No fires lit.

No fields fielded.

No healings.

If she was to seeking healing she would need to come back another day but that is not why she was in the synagogue. 

Jesus saw the woman, he knew his audience, Jesus knew exactly what he was about to do, and then he called upon the woman.

“Woman, you are set free from your ailment.”

A modern interpretation of the text might read, “Hey lady, stand up straight. You are healed.”

Jesus did not give the woman a choice in the matter. 

No, “Would you like to be healed?”

No, “I know it's the Sabbath, and this may irritate that guy standing right over there, but how about we take care of what ails you?”

He knew his audience.

He knew the leader of the synagogue was watching.

He knew the leader of the synagogue would be angry.

He certainly knew the 10 Commandments, which means he knew exactly what the fourth of those commandments stated:

“Remember the sabbath day, and keep it holy. Six days you shall labor and do all your work.”

He knew all of this and still, Jesus called the woman, laid his hands on her, and healed her.

This woman had no faith in Jesus as the Son of G-d.

She had no expectations that when she walked in the synagogue on that particular Sabbath day that she would be healed.

She did not pray a certain prayer.

She did not ask G-d to enter into her life.

She did not seek to have a personal relationship with Jesus to be healed.

And still, Jesus acted with compassion and mercy on the one day of the week when he, according to the interpreters of the Law, was not supposed to.

The irony of the story, the shift we miss as we are distracted by the praise of the woman and the outrage of the synagogue leader is that the Commandment Jesus violated, was a commandment given by G-d. 

Jesus was present when our Creator created and ordered the universe.

Jesus was present when our Creator formed humanity out of clay and breathed life into our lungs.

Jesus, being the divine Son of G-d, reigning on high, is not just the word of G-d revealed to creation, Jesus is the Word of G-d. 

Jesus is Lord of the ordered universe.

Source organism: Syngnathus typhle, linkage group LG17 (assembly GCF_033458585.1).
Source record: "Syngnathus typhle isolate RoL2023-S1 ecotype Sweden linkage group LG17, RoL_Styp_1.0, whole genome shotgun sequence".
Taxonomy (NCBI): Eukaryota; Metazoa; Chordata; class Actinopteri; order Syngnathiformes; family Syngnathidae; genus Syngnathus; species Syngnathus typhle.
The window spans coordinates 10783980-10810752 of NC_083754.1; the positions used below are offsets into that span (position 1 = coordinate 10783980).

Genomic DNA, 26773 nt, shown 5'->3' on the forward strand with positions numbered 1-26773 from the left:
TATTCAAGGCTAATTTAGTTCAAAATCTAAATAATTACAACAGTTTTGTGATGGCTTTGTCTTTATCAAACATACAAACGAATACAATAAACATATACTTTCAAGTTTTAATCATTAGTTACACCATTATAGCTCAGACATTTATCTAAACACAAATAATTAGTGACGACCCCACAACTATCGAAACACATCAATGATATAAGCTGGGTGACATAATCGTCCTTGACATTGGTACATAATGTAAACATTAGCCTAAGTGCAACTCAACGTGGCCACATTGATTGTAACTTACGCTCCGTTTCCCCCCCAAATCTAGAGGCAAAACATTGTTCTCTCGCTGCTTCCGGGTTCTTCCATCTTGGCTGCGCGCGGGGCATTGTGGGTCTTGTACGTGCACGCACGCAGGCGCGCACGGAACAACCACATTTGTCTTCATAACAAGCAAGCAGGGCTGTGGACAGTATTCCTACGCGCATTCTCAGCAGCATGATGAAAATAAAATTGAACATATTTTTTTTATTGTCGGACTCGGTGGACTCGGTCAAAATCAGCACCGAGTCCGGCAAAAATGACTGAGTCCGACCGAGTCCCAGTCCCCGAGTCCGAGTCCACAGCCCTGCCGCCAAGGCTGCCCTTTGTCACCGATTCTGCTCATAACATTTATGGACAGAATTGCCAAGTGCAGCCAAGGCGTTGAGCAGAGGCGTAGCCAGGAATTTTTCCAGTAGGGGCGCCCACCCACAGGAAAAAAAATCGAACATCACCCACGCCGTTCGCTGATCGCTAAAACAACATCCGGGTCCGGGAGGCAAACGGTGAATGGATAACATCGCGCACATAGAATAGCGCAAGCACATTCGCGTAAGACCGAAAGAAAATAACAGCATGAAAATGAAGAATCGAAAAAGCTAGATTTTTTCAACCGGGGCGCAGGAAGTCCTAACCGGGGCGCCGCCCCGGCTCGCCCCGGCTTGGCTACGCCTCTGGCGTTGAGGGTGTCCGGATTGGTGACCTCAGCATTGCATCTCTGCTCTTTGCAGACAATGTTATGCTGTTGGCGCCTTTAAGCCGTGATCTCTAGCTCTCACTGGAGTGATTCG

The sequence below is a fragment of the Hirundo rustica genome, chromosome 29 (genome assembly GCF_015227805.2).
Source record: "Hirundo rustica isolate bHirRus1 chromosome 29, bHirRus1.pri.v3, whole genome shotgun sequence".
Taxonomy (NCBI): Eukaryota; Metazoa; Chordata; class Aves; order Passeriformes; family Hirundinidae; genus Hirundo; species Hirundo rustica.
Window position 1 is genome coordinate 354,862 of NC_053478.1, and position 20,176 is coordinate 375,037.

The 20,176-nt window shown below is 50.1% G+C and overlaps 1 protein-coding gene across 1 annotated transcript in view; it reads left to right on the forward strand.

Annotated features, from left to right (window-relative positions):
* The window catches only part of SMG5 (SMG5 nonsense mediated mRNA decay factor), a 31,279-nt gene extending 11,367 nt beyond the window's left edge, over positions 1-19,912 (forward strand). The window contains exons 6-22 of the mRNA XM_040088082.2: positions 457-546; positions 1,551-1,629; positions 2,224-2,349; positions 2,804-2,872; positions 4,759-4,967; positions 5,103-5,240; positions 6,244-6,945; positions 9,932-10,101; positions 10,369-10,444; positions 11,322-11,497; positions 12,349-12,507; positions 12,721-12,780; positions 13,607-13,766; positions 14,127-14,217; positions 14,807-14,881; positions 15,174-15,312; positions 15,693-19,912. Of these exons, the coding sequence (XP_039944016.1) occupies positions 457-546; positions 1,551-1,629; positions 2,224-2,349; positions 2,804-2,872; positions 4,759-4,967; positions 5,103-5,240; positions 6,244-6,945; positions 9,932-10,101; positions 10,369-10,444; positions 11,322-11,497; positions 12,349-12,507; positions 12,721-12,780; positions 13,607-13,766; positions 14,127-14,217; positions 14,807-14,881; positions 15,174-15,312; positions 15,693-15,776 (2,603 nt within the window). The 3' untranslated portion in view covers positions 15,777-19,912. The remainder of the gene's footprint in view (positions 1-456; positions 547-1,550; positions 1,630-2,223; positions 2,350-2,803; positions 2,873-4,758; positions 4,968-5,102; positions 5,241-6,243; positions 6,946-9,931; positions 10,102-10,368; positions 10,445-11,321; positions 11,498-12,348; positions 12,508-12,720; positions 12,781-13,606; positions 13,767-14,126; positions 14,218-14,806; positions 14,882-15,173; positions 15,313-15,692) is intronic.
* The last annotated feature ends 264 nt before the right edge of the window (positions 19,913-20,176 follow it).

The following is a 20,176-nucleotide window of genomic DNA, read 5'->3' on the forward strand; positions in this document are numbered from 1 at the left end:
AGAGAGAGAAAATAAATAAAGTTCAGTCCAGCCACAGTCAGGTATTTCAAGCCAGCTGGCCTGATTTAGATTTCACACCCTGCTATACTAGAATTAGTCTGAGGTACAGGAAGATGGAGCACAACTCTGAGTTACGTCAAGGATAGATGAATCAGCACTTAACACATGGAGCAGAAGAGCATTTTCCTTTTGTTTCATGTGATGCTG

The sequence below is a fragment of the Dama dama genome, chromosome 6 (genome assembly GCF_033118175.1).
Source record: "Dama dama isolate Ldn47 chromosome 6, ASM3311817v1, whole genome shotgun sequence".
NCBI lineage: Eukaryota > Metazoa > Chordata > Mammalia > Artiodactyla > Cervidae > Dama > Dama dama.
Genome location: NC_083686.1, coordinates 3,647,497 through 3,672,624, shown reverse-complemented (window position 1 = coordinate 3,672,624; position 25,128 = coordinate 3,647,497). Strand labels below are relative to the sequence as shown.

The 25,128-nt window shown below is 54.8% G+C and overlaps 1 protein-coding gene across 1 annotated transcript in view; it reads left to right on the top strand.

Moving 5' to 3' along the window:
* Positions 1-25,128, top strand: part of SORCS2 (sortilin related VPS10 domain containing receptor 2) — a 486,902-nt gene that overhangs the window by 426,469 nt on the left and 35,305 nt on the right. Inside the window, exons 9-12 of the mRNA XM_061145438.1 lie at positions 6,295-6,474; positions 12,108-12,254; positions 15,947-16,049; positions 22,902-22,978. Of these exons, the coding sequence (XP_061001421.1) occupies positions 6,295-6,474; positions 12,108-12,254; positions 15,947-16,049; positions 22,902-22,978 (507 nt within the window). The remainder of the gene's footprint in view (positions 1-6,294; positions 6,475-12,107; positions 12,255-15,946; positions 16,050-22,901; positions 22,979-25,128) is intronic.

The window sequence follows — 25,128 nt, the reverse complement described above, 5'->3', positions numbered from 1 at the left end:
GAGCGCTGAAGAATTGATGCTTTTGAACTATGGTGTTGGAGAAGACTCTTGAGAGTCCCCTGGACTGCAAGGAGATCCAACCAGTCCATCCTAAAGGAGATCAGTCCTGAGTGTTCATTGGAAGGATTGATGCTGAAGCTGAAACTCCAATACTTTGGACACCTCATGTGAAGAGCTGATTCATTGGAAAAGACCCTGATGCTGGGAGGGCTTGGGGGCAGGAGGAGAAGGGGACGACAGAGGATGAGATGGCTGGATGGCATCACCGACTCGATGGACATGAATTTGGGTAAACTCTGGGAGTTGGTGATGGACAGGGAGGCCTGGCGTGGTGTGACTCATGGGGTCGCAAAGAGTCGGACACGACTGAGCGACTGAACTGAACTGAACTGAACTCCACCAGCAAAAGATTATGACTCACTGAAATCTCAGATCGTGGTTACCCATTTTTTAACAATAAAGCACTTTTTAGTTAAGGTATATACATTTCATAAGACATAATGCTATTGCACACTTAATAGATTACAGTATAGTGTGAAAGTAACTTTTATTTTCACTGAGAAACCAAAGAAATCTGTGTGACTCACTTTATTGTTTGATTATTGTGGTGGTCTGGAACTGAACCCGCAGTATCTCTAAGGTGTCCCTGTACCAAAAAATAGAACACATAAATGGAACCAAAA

Jesus is Lord of humanity.

Jesus is Lord of the Commandments given to Moses and Jesus is Lord of those Commandments as they were/are implemented in the creation he oversees.

There is absolutely nothing wrong with keeping the Sabbath as a day of rest. I would imagine that as Jesus traveled throughout his ministry he and his disciples would stop and rest. Most likely, they did this on the Sabbath by refraining from working and by attending worship in the synagogue. 

But as Lord of Creation, Jesus is the One who sets into order the Law we observe.

Jesus has the final say on exactly what work is and exactly what rest is.

Simply put… Jesus, G-d, breaks the rules (and that’s OK). 

Through the healing of this woman on the Sabbath we are assured that things will be put right in the presence of Christ, regardless of how people like me interpret the Law. Regardless of what religious professional debate endlessly, regardless of what a finalized doctrinal statement says, Jesus, G-d, will have the final say over our application of His Word.

The indignation of the synagogue leader revealed that he found his justification by following the rules. There is nothing wrong with being a rule follower (this coming from a self-confessed chronic follower of rules). But in Jesus, G-d revealed that we do not have to seek out our justification through the rules. We do not have to seek our righteousness by doing the correct action on a particular day while on a different day not performing the action we had previously done.

We, all of us, find our justification, our “enoughness” in the eyes of G-d not through our own actions, and not in our own ability to not work on the Sabbath and keep it holy. We find our righteousness through the One who sees our need, calls us by name, and heals us when we do not except it, and others say it cannot be done.

Our reliance upon Christ allows us to rest and abide in G-d, on the Sabbath and every other day of the week.

Teer HardyComment